Human Traffic

Human Trafficking
It is a common belief that human sex trafficking is a problem found only in countries with a high poverty rate. Human sex trafficking is a problem that is found not just nation-wide in the United States but on a global scale. Human sex trafficking involves victims that are transferred, recruited, transported, or became the receipt of another person for commercial sex purposes (Johns Hopkins University, 2000). The average victim of human sex trafficking is females under the age of eighteen (Johns Hopkins University, 2000). They become the victims of human sex trafficking for a number of reasons, such as being sold for money by their family, kidnapping, or promises of fame and fortune in the modeling industry (Johns Hopkins University, 2000). Victims of human sex trafficking are also coerced by fraud, deception, threats, or abuse (Johns Hopkins University, 2000). These victims are forced into sex slavery or prostitution until they become ill or contract the HIV/AIDS virus (Johns Hopkins University, 2000). The victim will then be tossed onto the streets where they are left for dead or they learn to provide for themselves on the streets. Behind this definition of human se trafficking is a history, social problems, and the general nature of the population which requires the intervention of human service workers world-wide to combat the problem.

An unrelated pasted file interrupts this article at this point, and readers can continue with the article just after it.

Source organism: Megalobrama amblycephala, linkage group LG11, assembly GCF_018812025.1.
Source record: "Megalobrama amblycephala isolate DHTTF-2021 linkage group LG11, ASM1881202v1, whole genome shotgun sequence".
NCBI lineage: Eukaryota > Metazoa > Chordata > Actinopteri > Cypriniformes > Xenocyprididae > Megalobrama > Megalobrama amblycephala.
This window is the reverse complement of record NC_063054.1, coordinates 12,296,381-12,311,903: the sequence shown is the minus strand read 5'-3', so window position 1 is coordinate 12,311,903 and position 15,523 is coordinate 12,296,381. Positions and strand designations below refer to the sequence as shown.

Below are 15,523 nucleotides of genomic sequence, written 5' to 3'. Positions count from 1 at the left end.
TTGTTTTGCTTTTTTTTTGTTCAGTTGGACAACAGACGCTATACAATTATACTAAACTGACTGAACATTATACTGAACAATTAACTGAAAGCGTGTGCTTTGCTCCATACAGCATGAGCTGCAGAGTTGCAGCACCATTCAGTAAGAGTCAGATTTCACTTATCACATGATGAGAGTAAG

History of Human Sex Trafficking
Human sex trafficking began in the early 1900’s as a form of forced labor or servitude. Poor families were in the need of money so the family would sell the woman and children of the family to obtain monetary compensation. Sex trafficking began with woman and children being kidnapped from their homes and being transported to unknown locations and forced into prostitution in order to pay off a debt owed by the family, which was usually the money that was paid to the family for the woman and children. Often, women were lured from their homes based on promises of success in...